I have to say that I don't like this system. It works fine for organisations as a whole but libraries have specialised copying requirements that may fall outside of their company's CLA. If this is the case then the library has to refuse to copy on the grounds that they would be breaking the law. Users often find this hard to understand and may think that librarians are being unnecessarily over-cautious (or even wilfully obstructive). It would be great if there were a kind of pay-per-copy option available. In the States, some vendors are setting themselves up in this way as brokers between publishers, licensing agencies and information providers and using technology to make direct payments to publishers as items are copied. This is kind of getting there but it cuts library collections out of the loop - these vendors have access to huge collections and basically supply copyright cleared copy's (as well as putting their profit on top). What would be great, is if there was a mechanism for libraries to copy from their own collections but also pay copyright fees (outside of their company's CLA's). That way it would be possible to supply outside of "approved" lists, and, with modern technology this sort of system shouldn't be beyond the CLA.

So what have I learned from all of this? Well, where copyright is concerned I've learned that it's good to talk. For example, supplying British Standards from the local public library service should be a real no-no but talking to the user, it turned out that their use was for a private project and not for commercial gain. The user was really happy that I could supply the documents (after getting a signed declaration!) and (as there was no cost to the library) it was quite satisfying to be able to use my knowledge of local resources to help somebody out. Another example of talking was to a lawyer who uses the library. This was a kind of informal chat about whether my idea of blogging journal t.o.c.'s would be legal. His advice was to seek official guidance from the specialist who deals with the CLA. As it turned out this was really good advice as the service as I had envisaged it would have infringed copyright. Not all bad though as the copyright lawyer was able to explain the limits of the CLA so that the service can be adapted to be comply with it. The most important thing that I have learnt is that corporate librarians can't work with the same norms of copyright as public librarians. It's always best to check with your legal people before developing anything as basically, if you're a corporate librarian, you are going to be governed by your CLA (fair dealing and library privilage are concepts that apply only to non commercial or private research). As CLA's are negotiated on an individual basis you need to talk to someone who knows the nature of yours.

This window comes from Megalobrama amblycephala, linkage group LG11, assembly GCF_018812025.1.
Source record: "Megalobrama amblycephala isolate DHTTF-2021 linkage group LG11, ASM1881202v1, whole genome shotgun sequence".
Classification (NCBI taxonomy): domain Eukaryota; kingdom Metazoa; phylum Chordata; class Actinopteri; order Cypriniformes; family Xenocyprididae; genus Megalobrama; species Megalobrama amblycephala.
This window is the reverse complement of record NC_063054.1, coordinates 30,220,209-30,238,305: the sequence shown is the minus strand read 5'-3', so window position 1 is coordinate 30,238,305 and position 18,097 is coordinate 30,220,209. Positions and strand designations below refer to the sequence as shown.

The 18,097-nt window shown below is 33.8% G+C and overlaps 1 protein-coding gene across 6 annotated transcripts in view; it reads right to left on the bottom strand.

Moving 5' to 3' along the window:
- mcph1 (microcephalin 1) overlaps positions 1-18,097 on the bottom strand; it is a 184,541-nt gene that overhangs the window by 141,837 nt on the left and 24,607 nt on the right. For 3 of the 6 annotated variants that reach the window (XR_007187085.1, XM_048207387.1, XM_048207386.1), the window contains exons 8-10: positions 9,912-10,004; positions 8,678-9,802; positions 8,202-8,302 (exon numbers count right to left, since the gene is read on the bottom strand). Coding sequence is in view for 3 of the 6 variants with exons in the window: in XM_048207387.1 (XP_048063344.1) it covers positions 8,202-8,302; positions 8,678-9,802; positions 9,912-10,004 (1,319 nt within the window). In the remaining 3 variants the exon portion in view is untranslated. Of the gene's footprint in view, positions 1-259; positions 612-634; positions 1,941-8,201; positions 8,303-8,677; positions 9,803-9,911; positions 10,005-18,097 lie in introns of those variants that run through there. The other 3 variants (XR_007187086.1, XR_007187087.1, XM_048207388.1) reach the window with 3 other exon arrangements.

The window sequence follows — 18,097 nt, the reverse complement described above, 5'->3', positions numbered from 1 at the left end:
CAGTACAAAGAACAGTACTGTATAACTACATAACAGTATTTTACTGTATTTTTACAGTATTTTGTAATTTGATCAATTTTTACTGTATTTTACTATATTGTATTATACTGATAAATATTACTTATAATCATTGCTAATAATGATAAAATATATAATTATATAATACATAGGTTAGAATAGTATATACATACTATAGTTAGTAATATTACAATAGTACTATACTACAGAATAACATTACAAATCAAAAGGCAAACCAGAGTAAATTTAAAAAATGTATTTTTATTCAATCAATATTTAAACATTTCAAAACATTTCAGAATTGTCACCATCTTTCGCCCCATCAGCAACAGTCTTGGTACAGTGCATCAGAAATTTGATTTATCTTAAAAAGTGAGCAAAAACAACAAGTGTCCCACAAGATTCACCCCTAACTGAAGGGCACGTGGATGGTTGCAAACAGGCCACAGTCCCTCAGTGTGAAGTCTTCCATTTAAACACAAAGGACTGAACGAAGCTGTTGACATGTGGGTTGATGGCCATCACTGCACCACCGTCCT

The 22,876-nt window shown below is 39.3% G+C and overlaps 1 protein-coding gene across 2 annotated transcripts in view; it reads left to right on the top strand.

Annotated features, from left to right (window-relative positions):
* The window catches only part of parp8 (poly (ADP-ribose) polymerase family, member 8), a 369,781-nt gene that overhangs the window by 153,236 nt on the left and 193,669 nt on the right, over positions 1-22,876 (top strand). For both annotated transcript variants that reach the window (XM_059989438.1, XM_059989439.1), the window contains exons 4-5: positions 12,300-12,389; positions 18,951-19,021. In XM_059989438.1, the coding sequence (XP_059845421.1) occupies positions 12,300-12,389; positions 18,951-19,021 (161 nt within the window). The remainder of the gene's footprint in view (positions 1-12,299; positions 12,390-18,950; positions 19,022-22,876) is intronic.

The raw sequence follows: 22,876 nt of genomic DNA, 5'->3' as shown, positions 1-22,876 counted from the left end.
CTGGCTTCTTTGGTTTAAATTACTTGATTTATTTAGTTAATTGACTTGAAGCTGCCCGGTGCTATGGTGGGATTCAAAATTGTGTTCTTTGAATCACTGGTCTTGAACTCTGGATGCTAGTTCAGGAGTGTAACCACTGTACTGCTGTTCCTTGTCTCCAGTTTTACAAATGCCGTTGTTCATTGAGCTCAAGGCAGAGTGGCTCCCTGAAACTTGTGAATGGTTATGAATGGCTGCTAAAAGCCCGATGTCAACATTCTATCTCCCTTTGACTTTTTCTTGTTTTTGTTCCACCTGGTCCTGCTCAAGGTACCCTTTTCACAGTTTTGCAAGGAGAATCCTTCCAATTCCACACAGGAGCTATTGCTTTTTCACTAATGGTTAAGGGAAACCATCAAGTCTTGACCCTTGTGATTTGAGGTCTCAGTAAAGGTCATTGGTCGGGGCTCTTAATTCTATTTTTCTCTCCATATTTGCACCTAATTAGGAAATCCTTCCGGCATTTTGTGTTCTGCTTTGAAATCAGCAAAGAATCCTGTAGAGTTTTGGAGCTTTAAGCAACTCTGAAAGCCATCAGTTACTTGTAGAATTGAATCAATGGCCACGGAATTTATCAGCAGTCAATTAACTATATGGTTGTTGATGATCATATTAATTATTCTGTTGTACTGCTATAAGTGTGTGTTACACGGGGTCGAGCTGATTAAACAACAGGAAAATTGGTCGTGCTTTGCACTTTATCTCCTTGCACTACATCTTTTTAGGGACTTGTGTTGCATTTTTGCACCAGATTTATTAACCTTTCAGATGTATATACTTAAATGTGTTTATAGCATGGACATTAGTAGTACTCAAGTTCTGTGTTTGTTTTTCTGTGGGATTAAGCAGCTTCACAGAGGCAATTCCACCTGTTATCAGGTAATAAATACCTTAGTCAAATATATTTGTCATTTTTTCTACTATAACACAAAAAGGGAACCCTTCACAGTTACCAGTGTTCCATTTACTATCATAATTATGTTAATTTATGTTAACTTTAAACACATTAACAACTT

I guess this also represents a change of attitude. I've always been really pro-freedom of information but, thinking about it, copyright is there to protect the intellectual property of authors, artists, etc from theft. It's right that company's using intellectual property should recompense the owner, although I'm not sure I'd apply this to personal use (for example copying music). Despite the title I still can't bring myself to agree with the music industry's extreme definition of pirating or the way that they fight their corner...